Additional Information for Motherboards
The motherboard is the overall controlling board of your computer and manages all components and connected peripherals in conjunction with the CPU. Your computers motherboard is probably the largest physical component, after the case in your computer system. The processor (also known as CPU) is mounted on your PCs motherboard and a fan is then installed on top of this, quite often via holes through the mainboard.
Motherboard Expansion Cards
Videocards, sound cards and other expansion devices are installed using slots on the mainboard. The number of expansion slots, and types on offer vary based on the physical size of the motherboard and its intended use. For example a low end desktop board may be physically smaller and lack a PCI-Ex16 slot and as a result will not be able to run a higher end, non-onboard videocard. The best gaming motherboards intended for running multiple video cards using SLI or Crossfire generally have two or more PCI Express card slots, allowing gamers to utilise multiple graphic cards simultaneously.
Memory is installed in banks, ranging from two, four, six, eight or more slots. Memory slots are often numbered and when installing memory on your new motherboard care must be taken to use the correct slots otherwise the newly built system may not boot. Refer to the motherboard manual or driver DVD for documentation when installing memory. Your motherboard may have dual channel or triple channel memory and this should also be taken into account when installing your system memory.
Selecting a motherboard with more memory slots than memory initially installed allows you to upgrade late simply by installing additional memory. When shopping for a motherboard upgrade such as memory it is important to confirm the specifications prior to purchasing. Your mainboard will have DDR memory but you will need to clarify if it is DDR2 or DDR3 before buying extra. Memory speed may also play a factor in your selection, either due to motherboard specifications, existing memory speed or overclocking considerations.
Intel and AMD Motherboards and Chipsets *see below
Intel and AMD are really the only brands of processors consumers select from in 2012. Intel and AMD produce motherboard northbridge and southbridge chipsets for their own processors. Intel also product motherboards for retail channel sales. Beside this Intel and AMD allow many other brands to manufacture motherboards for their processors using their motherboard chipsets. Along with Intel, ASUS and Gigabyte the two main competing motherboard manufactures. There are a number of other brands, but they do not have the popularity of the two giants. Higher end ASUS gaming motherboards are well regarded in performance and over clocking circles for their speed and tweakability. Lower end Gigabyte main boards provide excellent price to performance.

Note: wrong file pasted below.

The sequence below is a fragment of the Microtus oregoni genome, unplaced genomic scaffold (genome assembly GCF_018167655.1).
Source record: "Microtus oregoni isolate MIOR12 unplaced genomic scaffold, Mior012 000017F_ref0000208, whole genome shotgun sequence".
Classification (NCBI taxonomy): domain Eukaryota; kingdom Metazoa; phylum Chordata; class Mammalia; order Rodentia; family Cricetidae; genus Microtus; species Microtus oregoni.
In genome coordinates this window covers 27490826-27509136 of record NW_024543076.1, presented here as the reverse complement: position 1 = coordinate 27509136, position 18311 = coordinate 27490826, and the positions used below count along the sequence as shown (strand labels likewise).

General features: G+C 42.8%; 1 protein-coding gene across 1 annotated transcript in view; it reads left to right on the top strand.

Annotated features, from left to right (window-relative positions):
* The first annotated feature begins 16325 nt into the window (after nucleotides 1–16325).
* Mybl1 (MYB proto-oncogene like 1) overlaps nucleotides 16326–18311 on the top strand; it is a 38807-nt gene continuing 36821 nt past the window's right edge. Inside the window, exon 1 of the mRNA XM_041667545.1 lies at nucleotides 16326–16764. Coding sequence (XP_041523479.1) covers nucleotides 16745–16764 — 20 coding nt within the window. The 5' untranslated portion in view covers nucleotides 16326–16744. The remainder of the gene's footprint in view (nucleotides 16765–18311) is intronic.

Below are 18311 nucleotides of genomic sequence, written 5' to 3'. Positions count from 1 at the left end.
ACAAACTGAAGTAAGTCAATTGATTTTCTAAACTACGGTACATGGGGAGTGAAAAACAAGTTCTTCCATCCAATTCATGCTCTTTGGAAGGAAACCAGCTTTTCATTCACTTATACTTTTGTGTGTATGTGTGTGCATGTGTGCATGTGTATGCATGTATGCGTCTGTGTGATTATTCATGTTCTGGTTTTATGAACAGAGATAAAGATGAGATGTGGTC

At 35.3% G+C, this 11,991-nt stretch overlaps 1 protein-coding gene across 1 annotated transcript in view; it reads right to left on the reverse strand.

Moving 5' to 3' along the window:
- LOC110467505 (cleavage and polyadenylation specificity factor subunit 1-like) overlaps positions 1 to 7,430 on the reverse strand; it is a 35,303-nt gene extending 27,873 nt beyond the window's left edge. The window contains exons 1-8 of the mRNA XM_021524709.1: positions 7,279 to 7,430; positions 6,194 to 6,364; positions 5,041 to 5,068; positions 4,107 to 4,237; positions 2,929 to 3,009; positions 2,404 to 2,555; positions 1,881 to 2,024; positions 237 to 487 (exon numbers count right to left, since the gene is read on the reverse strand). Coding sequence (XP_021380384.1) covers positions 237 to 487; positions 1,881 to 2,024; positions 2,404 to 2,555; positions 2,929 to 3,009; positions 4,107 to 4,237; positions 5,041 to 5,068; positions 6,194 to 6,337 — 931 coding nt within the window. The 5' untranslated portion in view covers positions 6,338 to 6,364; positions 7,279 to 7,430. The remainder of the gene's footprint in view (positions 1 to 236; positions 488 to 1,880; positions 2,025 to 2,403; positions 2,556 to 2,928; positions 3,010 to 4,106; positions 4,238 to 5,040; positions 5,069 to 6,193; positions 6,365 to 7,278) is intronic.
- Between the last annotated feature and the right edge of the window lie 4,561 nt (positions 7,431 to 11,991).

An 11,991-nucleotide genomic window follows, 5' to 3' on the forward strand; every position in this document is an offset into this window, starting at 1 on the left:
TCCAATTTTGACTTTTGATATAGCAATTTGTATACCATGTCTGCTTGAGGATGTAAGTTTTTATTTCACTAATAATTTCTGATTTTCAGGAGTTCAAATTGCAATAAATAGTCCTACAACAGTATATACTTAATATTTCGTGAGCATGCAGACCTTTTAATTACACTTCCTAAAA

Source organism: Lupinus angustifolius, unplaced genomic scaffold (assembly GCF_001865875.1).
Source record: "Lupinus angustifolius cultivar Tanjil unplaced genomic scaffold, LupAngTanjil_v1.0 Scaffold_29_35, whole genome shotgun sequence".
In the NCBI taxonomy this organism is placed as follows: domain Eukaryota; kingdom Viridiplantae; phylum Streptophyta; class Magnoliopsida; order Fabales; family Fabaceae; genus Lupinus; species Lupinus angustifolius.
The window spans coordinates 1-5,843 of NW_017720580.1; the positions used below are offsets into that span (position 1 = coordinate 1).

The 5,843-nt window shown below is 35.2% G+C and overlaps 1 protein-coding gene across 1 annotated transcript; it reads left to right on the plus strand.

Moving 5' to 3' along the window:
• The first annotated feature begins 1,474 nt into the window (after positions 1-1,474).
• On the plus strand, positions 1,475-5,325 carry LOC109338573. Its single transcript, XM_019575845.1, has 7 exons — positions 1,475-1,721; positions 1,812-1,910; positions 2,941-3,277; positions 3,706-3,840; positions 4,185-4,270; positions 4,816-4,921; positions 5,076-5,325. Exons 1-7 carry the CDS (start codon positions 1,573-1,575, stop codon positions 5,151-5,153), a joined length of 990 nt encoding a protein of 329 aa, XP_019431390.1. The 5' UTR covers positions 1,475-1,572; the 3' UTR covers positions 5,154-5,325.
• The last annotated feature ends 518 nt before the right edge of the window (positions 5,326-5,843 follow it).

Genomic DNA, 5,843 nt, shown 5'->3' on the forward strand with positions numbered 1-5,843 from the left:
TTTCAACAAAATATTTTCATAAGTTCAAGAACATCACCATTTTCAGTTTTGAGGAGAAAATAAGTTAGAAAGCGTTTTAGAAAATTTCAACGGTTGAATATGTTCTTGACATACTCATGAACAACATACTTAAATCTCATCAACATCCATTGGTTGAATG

Motherboard Form Factors
There are a number of motherboard form factors, the main two are standard ATX, or simply ATX and microATX, or MATX. A third size, ITX/mini ITX is a popular size in some niches. ITX boards can have built in processors and are very compact, low power and offer a small footprint.
Your choice is primarily between ATX and MATX, and generally this comes down to size. If you have a larger case you can opt for a straight up ATX motherboard, or if price is a consideration, MATX as these boards are generally cheaper. If you have a smaller case, possibly for an HTPC, then you choices will be limited to micro ATX motherboards.
Onboard Motherboard Options
Most motherboards have built in ports – USB, eSATA, audio and network are typically provided on all modern motherboards, please check before purchasing. Other available onboard features include video, firewire and extra proprietary ports. The number of USB ports can vary from 4 to a lot (8-12) and from early 2012 USB 3.0 is starting to become standard.
In the past onboard audio and video has been frowned upon as badly performing and low quality. In recent years this is becoming less true, especially for simple non-gaming desktop use. Onboard display adapters can provide VGA, DVI, HDMI and displayport output, covering most spectrums of use.
Recent Progression of AMD Motherboard Chipsets
AMD 870(2010), AMD880G(Late 2010), AMD 890GX (Mid 2010), AMD 890GX (Mid 2010), AMD 970, AMD 990X, AMD 990FX supporting Phenom II, Athlon 64 and Sempron processors.
Recent Progression of Intel Motherboard Chipsets
Intel H55 (Jan 2010, Socket LGA 1366), Intel H57 (Jan 2010, Socket LGA 1156), Intel Q57 (Jan 2010, Socket LGA 1156), Intel H61 (Feb 2011, Socket LGA 1155), Intel P67 (Jan 2011, Socket LGA 1155), Intel H67 (Jan 2011, Socket LGA 1155), Intel Z68 (May 2011, Socket LGA 1155), Intel Q68 (Feb 2011, Socket LGA 1155), Intel Q65 (Mid 2011, Socket LGA 1155), Intel B65 (Feb 2011, Socket LGA 1155), Intel X79 (Feb 2011, Socket LGA 2011), Intel Z77 (April 2012, Socket LGA 1155), Intel Z75 (April 2012, Socket LGA 1155), Intel H77 (April 2012, Socket LGA 1155), Intel Q77 (May 2012, Socket LGA 1155), Intel Q75 (May 2012, Socket LGA 1155), Intel B75 (May 2012, Socket LGA 1155). Varied support for Pentium Dual Core, Celeron, Core i3, Core i5, Core i7 processors.